Youngsters ready to flourish
Kazmir, Crawford anchor young, talented Devil Rays squad
ST. PETERSBURG -- In deference to the past, the Devil Rays' 2007 Spring Training camp will open with more stability than any year in the past, and that stability comes with young players in every position and in the rotation.
The most pressing question will be: Can the kids play?
While the Rays do have a pretty good idea of what their youngsters can do, 2007 will provide a litmus test for where the team truly needs to augment its ranks from outside the organization.
Given the healthy price tag and risky proposition that comes with the acquisition of free-agent pitching, the Rays can't be faulted for sticking with their own players and seeing which of the kids they want to continue to use in their rotation for future seasons.
Left-hander Scott Kazmir is the unquestioned staff ace and is earmarked for greatness if he can stay healthy. After Kazmir, the rest of the rotation is fairly set with right-handers Jae Seo and James Shields, and left-hander Casey Fossum.
"These guys have another year under their belt and should be better," Rays manager Joe Maddon said.
But if they don't fare well, the Rays have plenty of young arms to sort through to try and find the right fit for their rotation rather than going outside the organization.
Young arms will compete for the staff's No. 5 spot, with the best contenders being right-handers Brian Stokes, Jason Hammel and Jeff Niemann, as well as left-hander J.P. Howell. But not far off the radar are Mitch Talbot -- acquired from the Astros in the Aubrey Huff deal last summer -- and Andy Sonnanstine. All told, the Rays have seven pitchers 25 or younger who are in the mix.
The Rays understand they will have to eventually delve into the free-agent market, but evaluating what they have in-house appears to be the prudent move before taking that step.
From that group of young arms several will likely make the transition from starter to reliever. Initially, every organization wants to look at its most promising youngsters as starters -- because it is such a valuable quantity -- before converting them to relief pitchers. Such conversions from starter to reliever might be needed this season in order to bulk up the bullpen to where it can salvage the efforts of young starters.
While Rays fans might be disappointed the team didn't engage more in the free-agent market during the offseason, they can take heart that the everyday lineup has a lot of familiar -- and young -- faces they can identify with for years to come. The outfield of Carl Crawford, Rocco Baldelli, and Delmon Young is as solid as any in baseball. And knocking on the door to join that group is Elijah Dukes.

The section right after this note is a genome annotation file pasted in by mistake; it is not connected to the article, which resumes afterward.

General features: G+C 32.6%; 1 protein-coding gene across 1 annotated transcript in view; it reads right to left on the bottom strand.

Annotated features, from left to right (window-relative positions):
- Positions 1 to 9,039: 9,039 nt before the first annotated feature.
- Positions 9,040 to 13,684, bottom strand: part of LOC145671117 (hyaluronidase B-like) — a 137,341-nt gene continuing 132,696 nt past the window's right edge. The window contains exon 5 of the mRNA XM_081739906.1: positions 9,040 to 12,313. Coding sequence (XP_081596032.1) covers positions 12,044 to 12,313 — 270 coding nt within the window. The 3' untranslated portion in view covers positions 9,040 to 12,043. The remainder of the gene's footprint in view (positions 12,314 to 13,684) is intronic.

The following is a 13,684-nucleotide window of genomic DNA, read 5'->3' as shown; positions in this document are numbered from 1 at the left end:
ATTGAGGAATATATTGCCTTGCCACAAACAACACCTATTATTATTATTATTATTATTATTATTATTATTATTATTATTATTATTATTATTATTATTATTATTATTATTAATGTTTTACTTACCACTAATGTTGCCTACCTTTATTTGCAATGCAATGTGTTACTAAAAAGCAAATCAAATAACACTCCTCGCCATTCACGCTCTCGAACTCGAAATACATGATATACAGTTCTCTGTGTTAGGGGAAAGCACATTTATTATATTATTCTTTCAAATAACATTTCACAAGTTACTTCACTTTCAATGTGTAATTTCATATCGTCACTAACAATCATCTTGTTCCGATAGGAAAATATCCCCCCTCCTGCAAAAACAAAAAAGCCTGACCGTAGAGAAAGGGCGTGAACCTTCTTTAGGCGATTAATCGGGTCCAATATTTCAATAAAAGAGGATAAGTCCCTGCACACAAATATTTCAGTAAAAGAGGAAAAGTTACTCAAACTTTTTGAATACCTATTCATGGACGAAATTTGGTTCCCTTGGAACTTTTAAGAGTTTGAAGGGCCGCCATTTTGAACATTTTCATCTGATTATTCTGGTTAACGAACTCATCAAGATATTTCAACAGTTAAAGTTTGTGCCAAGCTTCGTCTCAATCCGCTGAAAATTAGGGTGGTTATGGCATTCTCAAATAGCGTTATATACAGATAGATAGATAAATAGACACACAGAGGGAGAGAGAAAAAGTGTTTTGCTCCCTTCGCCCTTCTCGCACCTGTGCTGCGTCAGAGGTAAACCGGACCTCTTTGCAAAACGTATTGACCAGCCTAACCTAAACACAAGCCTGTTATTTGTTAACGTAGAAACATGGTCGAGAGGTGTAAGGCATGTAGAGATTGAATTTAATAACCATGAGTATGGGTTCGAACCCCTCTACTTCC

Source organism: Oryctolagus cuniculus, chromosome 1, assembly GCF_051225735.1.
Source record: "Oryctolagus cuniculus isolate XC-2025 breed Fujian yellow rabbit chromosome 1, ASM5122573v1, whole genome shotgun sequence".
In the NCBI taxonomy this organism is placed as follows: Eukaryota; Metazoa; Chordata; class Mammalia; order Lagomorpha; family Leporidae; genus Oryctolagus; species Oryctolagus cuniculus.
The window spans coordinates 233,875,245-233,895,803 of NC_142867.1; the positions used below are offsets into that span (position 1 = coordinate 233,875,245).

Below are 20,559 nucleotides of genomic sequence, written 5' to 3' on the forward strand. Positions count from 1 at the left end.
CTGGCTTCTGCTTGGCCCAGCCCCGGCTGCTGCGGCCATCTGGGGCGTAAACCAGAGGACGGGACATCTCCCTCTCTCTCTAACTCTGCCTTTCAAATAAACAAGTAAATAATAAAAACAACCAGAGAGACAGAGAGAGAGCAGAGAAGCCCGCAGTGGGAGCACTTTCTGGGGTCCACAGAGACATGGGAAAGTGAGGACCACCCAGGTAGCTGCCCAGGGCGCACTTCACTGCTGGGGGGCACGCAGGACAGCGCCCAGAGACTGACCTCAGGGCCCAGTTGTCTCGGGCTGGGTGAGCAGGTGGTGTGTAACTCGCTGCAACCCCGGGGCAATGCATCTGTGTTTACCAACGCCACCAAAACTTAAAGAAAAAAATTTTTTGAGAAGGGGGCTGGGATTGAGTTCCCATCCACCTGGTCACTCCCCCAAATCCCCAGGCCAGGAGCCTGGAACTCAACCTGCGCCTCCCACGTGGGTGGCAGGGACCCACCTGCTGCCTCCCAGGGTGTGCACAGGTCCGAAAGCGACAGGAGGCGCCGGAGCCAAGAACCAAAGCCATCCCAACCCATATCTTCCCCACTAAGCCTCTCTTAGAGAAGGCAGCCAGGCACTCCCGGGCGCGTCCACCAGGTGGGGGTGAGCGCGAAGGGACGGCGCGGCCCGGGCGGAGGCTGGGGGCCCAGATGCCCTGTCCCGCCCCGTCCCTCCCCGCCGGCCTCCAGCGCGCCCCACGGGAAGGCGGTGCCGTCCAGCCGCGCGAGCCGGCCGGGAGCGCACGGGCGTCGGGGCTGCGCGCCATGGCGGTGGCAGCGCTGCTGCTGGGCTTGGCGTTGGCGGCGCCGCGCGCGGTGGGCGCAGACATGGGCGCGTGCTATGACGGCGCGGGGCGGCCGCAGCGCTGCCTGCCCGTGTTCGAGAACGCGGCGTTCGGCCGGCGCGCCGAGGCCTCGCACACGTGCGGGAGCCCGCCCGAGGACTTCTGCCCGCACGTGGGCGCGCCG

If the Rays' evaluations at the end of the 2007 season -- or somewhere in the middle of the season -- determine that the starting pitching could be augmented for the better in future years, one of that starting trio of outfielders could be moved. But the Rays would like to hang on to all three of their talented trio of outfielders, and while no player on the Rays has been deemed untouchable, opposing teams have not come up with the right collateral to lure away one of the prized trio.
"I think we're pretty much in agreement, [the everyday lineup] is a nice group, and it can be a nice core group for years," Maddon said. "We've got to have Kaz come back well, which we think he is going to be fine. ... And then, of course, here comes the fifth starter, and then we get back to the amorphic bullpen and trying to really create some form about that before we get to the regular season."
The negative side of having such a youthful bunch wearing Rays uniforms in 2007 comes in having to play the payroll heavy teams in the American League East. On the bright side, youth has the highest potential for improvement. If the Rays get something out of its starting staff, the team has a solid enough lineup to be competitive in 2007.
Bill Chastain is a reporter for MLB.com. This story was not subject to the approval of Major League Baseball or its clubs.